Many first-time Mid-Channel Bank anglers are surprised to learn that the best fishing doesn’t take place on the Bank itself, which is nothing more than an underwater plateau that stretches from Marrowstone Point to the Fort Worden Lighthouse. Certainly it can offer some quality fishing, however the depths are comparatively shallow. It’s 50 to 60 feet deep here, which doesn’t compare to the prime fishing water outside the bank (where it’s not uncommon to take fish in 90 to 140 feet of water). Most of the blackmouth you catch will be taken within a couple of cranks of, or right on, the bottom.
Along with funneling salmon through the Admiralty Chute this fishery is also a collection area for baitfish. South of Port Townsend, candlefish spawn on a series of flats, giving the salmon plenty of reason to hang around. When the schools of bait are concentrated in the open water, which happens frequently, salmon bust through them with abandon. These flats are troughs for the blackmouth, and finding these schools of candlefish can lead to some of the area’s most spectacular fishing.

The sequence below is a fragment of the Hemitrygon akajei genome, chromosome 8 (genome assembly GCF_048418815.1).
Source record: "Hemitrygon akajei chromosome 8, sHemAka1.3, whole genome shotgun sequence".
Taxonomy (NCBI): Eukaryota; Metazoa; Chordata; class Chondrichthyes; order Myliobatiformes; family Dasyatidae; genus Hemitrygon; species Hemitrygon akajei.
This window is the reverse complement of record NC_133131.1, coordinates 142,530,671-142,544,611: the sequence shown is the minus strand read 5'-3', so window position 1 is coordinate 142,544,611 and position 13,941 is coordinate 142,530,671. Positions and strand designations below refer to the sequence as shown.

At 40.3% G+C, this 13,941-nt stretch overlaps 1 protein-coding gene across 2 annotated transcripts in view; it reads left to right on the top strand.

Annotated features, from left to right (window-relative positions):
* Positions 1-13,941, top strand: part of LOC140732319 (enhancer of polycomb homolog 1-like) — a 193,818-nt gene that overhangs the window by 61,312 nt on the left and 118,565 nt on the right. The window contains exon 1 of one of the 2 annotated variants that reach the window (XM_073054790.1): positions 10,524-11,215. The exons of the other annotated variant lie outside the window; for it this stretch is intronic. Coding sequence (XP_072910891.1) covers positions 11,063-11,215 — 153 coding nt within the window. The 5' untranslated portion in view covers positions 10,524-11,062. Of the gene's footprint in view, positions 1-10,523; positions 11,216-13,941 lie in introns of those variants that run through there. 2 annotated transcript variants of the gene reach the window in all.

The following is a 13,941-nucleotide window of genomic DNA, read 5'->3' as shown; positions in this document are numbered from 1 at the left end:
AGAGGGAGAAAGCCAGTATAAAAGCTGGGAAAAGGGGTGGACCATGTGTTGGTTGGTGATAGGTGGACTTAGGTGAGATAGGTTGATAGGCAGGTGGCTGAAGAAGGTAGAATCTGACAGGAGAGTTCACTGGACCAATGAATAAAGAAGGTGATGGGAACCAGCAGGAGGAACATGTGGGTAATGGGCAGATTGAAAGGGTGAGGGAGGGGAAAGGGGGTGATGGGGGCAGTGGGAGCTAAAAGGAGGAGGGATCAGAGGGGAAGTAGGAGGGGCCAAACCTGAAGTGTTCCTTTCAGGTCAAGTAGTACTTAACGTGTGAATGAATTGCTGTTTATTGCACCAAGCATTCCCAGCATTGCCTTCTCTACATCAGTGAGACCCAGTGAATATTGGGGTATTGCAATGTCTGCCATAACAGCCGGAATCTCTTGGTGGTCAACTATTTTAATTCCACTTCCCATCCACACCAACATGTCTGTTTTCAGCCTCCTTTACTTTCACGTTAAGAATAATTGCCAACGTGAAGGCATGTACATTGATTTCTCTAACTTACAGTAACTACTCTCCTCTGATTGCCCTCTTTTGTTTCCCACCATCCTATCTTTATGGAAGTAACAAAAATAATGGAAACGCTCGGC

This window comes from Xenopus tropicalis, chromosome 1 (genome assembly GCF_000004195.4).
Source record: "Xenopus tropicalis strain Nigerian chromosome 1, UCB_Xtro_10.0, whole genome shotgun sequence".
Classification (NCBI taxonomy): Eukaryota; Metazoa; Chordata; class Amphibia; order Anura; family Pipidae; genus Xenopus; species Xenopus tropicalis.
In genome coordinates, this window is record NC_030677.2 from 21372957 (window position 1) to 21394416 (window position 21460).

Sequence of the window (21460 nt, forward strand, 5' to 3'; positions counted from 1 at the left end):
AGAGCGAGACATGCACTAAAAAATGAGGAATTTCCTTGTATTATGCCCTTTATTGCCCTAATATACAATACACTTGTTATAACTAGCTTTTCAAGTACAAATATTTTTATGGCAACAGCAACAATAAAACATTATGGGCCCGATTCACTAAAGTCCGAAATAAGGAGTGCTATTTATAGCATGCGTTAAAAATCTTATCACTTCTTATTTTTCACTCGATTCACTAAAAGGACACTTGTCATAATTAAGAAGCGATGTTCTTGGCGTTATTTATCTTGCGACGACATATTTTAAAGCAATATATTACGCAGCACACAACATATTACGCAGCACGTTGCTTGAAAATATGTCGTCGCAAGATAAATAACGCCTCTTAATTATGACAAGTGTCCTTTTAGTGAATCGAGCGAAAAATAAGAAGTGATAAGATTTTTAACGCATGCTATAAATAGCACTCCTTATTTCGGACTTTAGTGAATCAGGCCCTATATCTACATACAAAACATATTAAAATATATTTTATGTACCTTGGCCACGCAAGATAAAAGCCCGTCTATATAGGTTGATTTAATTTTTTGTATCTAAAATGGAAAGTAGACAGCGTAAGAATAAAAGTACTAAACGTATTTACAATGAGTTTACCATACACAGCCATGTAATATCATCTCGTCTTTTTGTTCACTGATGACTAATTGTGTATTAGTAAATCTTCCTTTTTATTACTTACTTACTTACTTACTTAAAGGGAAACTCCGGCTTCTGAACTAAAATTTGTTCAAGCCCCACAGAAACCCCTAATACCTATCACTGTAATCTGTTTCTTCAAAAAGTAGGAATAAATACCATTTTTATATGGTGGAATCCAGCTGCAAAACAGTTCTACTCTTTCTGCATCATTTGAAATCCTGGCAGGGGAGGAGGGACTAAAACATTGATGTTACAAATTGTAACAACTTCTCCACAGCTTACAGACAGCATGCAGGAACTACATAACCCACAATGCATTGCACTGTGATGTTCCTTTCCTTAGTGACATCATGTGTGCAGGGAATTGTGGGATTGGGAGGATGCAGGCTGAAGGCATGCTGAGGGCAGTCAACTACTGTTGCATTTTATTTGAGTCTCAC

Troll ‘em up
Over the past 15 years, I’ve tried just about every method there is. They all work, but none better than trolling with a Scotty downrigger. Mooching bait was once an extremely popular way to fish here, as was jigging, however modern-day Scotty downriggers have since taken over as the method du juor. You not only cover a lot of water, but trolling allows you to get your lure in front of the more actively feeding fish. Given the expanse of fishing grounds here, that is key.